giovedì 4 agosto 2011


When I am asked about my creations by people that are not familiar with the world of teddy bear making, I have a hard time explaining exactly what it is all about. I feel that defining my craft as "soft sculpture" might feel pretentious, but simply saying that I make stuffed animals is reductive.
There are elements that are well known by collectors and teddy bear makers that I would like to explain to the non initiated...:-)
Every animal that I make is OOAK. This is an acronym that stands for One Of A Kind. It means that every creation is unique, it is like a person, or a real animal. You cannot find two exactly the same. This is not true for mass market soft toys that are made in many exemplars all alike.
A couple of examples.
Two penguins that I recently made, PUCK and ZAC. They are from the same design. You can see they come from the same family, but they are clearly unique, like two brothers.
 Here below pictures of the two Igel brothers, Vladimir and Igor. They are both from the same pattern, but their needle felted faces are clearly different and unique. 

Each creation is entirely made by myself. This means that the designing, the sewing, the needle felting, polymer clay sculpting, shading, trimming....all the techniques involved into creating this unique animal are my own achievement. It also means hours of work.

What does it really involve, imagining and crafting a little furry creature from scratch? 
Sometimes I start with a vague idea. "I want to make a dog". Sometimes I have a precise idea . "I want to make a welsh terrier". The first step is always...'research'. In the internet age, it is oh so easy. I start looking on Google for images of real life photos, or sometimes drawings of what I have in mind. I put every 'inspiring' image into a folder. Sometimes an image has only an interesting element to it. The proportions of the animal, a nose, the colours. When I have enough inspiring images, it is time to start designing.

Designing is one of my favourite steps. It can be awfully long and full of mistakes, but I like the challenge of translating the image in my head into a three-dimensional project. At this stage, I already have chosen the fur that I will use but I always try my new designs on cheap cotton fabric first. Proportions change when using fur, but this first step is very important for me.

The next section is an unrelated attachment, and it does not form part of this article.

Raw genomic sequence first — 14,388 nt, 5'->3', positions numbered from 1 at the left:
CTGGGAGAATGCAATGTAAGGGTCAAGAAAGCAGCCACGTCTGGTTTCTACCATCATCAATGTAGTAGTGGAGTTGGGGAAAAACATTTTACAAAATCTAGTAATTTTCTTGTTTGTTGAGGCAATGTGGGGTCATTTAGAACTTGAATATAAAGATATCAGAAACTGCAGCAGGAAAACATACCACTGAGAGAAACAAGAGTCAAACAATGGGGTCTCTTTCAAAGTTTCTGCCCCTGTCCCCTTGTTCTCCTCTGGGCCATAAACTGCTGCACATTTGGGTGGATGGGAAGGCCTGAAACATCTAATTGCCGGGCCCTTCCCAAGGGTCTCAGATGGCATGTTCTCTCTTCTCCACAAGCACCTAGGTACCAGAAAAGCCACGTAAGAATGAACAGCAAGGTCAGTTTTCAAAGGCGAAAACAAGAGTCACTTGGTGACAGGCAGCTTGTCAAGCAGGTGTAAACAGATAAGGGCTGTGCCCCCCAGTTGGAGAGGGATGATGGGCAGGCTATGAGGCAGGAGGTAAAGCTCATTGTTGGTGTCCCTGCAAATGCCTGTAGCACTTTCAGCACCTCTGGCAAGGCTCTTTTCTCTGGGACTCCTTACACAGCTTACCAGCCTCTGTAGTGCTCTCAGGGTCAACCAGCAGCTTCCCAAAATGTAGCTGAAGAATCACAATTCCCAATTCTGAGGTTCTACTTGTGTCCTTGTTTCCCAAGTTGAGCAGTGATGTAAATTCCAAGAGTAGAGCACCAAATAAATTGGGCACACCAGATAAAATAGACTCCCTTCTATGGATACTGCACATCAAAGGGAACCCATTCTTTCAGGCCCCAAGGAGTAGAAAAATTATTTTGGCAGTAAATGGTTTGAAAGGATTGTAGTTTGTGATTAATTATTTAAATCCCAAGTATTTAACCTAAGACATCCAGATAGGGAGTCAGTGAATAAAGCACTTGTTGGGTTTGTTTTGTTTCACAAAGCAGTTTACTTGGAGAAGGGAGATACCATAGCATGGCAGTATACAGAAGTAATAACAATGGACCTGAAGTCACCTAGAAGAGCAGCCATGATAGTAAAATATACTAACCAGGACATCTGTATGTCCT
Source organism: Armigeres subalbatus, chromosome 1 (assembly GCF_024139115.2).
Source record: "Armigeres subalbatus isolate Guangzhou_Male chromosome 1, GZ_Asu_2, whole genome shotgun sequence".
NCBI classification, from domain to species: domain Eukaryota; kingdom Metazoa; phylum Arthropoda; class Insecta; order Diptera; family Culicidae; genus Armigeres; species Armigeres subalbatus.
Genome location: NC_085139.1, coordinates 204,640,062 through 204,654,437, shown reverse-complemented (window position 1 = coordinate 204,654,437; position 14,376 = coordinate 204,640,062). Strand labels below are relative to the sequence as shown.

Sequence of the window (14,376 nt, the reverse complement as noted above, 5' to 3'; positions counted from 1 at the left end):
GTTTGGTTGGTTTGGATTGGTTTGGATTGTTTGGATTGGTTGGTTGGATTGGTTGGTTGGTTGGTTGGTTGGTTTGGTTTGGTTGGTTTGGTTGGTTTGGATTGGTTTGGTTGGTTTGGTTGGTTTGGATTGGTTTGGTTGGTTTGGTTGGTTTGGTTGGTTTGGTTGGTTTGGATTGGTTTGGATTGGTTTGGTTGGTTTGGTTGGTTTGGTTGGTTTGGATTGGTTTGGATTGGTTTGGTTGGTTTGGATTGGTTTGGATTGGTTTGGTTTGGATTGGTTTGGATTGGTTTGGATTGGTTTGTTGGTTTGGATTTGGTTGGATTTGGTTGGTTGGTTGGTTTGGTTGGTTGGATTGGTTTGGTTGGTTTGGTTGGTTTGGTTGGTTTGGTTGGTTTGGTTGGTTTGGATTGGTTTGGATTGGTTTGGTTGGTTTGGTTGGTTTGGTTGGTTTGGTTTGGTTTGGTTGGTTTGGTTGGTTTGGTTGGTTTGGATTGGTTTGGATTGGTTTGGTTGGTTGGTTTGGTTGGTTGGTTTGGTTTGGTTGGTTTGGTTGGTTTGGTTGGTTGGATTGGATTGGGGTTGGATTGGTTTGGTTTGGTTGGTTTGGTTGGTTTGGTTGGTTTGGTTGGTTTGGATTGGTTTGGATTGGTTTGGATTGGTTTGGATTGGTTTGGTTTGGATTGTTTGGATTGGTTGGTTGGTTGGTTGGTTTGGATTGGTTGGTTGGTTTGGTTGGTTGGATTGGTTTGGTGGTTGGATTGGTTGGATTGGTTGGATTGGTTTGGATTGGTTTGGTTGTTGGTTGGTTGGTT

Part of a  prototype for a fox cub
When I am sure of my newly designed project, I can finally start: tracing the shapes on the fabric, cutting, trimming, hand sewing, turning the pieces. There are many different stages in this long work: probably the most important and defining one is the face-head shaping. In my case, the muzzle-eyes area is shaped through needle felting. I enjoy using this technique as it is  very versatile, you can obtain any shape you like.

Vladimir Igel when he still had no face
Valdimir Igel with his sweet needle felted face
As for the noses, I prefer sculpting them with polymer clay.
Sculpting a bear nose Click here to see how I do it
Another part of the process that I always like very much is the shading. I love seeing a 'rough' creation taking life thanks to delicate brush strokes.

Finally, when my creation is born, all sewn, stuffed, needle felted, trimmed, shaded...I spend some more hours designing a cute accessory to go with it. My 'brand' is felt, as I love doing little felt projects. 
Oscar the cat and his felt fish

Tino Elefantino on his paraglide
When the accessory is done, there is one last important thing. The identity card. All my creations have peculiar and distinctive identity cards, sewn from felt in matching style and colour with the accessory. I always use a piece of the animal's fur, it is a sort of DNA proof!
On the identity card I write the name of the animal, the date of birth, and FB, that are my initials and my signature.
Igor Igel on his daiseis felt mat...

....showing proudly his birth certificate

I choose the best materials for my creations. It is very important to me as so many hours and efforts go into giving life to them, I like to think of the end result as a high quality achievement, not only for how it is made, but also because it can last. 
I use mohair, alpaca and sometimes high quality faux fur. There is a very wide range of choice of those beautiful materials, and choosing the 'right' fur for each project is very important....and it is also fun!
I stuff my creations with sheep wool, and add enclosed granulate for adding a nice weight. 
As for shading, I use different mediums, depending on the project. Oils and pastels are my favourite.
As for the eyes, I mostly use black German glass eyes. 

I hope this has been an interesting read. Most of all, I hope it will help you appreciate the time, passion and  efforts that go into creating one of these little creatures.

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